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Tuesday 29 September 2015

Typewriter Update

Typescript survives 84 years
Further evidence of the durability of typewritten copy comes with the publication in Ireland this week of The Master's Choice, by John Arthur Nix (1884-1956). That this novel has finally been published 84 years after it was written is due in large part to the efforts of Nix's grandson, Des Nix, with whom I worked on The Irish Press in Dublin in the 1970s.
But its publication also underlines the fact that a novel typewritten in the early 1930s can survive in its original form into the 21st century, enabling it to be published as typed, something which modern technology almost certainly cannot and will not offer.
 John Nix
Des Nix
The novel was discovered in typewritten form in the Nix family home over their stationery, newspaper agency and gift shop at 48 South Street, New Ross, in the deep south of Ireland.
The typescript was uncovered in the attic of Rachel Nix, John Nix's daughter, when she died a few years ago. John Nix was a well-known journalist and a classics scholar proficient in Latin and French. His novel is set in his home place, an island in the Shannon estuary, and follows the fortunes of bachelor Marley Swanton as he evolves from a country schoolteacher into a local newspaper journalist and pursues farmer's daughter Finola Macara. The Master's Choice by is available from Amazon.
It's official:
Brother portable is vintage
A Brother portable typewriter - the housing of which was designed by Akio Kondo for Nihon Mishin Seizo Kabushiki Kaisha in 1960 - was on display at the Massilia Vintage international fashion and design fair in Cagnes-sur-Mer, south-eastern France, this week. This is the 14th edition of the Massilia Vintage fair, dedicated to the years between 1920 and 1980.
Deconstructed typewriter
Kinetic sculptor and 3D print artist David Kim and Miracle the 3D Printing Dog have released their latest kinetic sculpture, titled Deconstructed Typewriter. "The sculpture was created in response to the loss of physical interaction with technology as it is replaced by touch screens and voice commands. The keyboard, which has three keys, doesn't type, but it goes through all of the motions. In addition, it was printed as a single piece, requiring no assembly, and is currently available for sale through their Shapeways store." Kim is president and CEO of the company he founded last year in partnership with his rescue dog Miracle. "For me, there is something special about the manual typewriter that is missing in today’s keyboard-less world of tablets and smartphones. Although the technology has improved, it is also, sadly, more sterile. Tapping one’s finger on glass to generate digital pixels on a screen is not the same experience as pushing down on physical buttons and having your innermost thoughts immediately appear on paper. There was something inspiring about clicking away on an old keyboard that allowed the creativity to flow."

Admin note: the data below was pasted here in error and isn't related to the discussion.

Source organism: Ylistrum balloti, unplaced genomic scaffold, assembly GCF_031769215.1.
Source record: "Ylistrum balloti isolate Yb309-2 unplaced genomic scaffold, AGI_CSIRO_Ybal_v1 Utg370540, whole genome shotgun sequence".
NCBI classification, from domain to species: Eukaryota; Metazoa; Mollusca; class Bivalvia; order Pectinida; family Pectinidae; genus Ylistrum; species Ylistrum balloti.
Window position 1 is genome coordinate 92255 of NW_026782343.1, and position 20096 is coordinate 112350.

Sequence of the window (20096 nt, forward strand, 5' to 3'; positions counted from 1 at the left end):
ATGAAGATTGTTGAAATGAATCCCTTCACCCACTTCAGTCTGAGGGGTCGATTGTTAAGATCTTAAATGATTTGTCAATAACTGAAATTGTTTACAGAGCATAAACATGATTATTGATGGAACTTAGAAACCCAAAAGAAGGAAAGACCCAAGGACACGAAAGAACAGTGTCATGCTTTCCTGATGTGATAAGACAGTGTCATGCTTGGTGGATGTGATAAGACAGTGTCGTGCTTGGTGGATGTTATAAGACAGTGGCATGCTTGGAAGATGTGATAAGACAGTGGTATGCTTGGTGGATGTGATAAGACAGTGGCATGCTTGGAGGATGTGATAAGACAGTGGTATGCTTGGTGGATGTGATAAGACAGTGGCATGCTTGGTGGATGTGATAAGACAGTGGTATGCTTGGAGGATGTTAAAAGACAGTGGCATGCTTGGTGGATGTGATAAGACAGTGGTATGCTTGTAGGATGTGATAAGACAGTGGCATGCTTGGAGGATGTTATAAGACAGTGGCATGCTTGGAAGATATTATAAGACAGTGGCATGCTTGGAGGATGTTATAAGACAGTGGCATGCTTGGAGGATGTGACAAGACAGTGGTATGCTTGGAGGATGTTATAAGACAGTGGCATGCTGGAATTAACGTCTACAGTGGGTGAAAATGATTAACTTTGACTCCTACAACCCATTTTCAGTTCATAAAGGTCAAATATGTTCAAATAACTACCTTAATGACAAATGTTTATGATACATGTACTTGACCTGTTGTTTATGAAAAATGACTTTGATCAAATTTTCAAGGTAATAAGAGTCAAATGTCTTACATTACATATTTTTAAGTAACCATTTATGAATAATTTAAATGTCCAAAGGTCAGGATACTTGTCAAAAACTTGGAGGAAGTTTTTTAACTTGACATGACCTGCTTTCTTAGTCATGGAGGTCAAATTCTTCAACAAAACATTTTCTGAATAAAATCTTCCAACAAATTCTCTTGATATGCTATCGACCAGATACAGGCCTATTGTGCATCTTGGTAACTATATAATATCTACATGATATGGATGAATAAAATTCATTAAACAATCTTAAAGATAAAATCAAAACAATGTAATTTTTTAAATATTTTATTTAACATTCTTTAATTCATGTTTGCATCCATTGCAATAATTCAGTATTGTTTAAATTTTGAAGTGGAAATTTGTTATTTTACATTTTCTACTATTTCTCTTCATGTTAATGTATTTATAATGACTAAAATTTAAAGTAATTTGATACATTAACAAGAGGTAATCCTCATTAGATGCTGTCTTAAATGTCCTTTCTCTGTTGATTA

Mel Gibson needs typewriters
Mel Gibson has started filming the movie Hacksaw Ridge in New South Wales and desperately needs World War II era standard typewriters as props. If you can help, let me know and I'll put you on to the props master.
Hacksaw Ridge, starring Andrew Garfield and Vince Vaughn, is based on the story of American soldier Desmond Doss, a conscientious objector who was sent to the front lines during the Pacific War but refused to carry a weapon. Garfield is playing Doss. Hacksaw Ridge is expected to be completed in the second half of next year. Australian writer Andrew Knight and Pulitzer Prize winner Robert Schenkkan have written the screenplay.
Desmond Thomas Doss (1919-2006), from Lynchburg, Virginia, was the first conscientious objector to receive the Medal of Honor and one of only three so honoured. He was a Corporal (Private First Class at the time of his Medal of Honor heroics) in the US Army assigned to the Medical Detachment, 307th Infantry, 77th Infantry Division. Drafted in April 1942, Doss refused to kill or carry a weapon into combat because of his personal beliefs as a Seventh-day Adventist. He consequently became a medic but was wounded three times. He died in Piedmont, Alabama.
Don't mess with
the Typewriter Man
Ashutosh Tripathi, the photojournalist who alerted the world to the destruction of street typist Krishna Kumar's Godrej machine has been honoured for his actions by Uttar Pradesh Chief Minister Akhilesh Yadav. Tripathi's images went viral on social  media, the policeman who wrecked the Godrej was suspended and the 65-year-old Kumar Ji got a new typewriter. 
The Case for
Hunter S.Thompson's
typewriter case
My post yesterday on Hunter S. Thompson using a Smith-Corona Series 5 portable typewriter in South America in the early 1960s included a photo of Thompson carrying the Smith-Corona's case. Nick Bodemer thought it might be a Royal case. What do you think? Bear in mind there's no evidence of Thompson using a Royal. At Big Sur, after South America, he used an Olympia SF.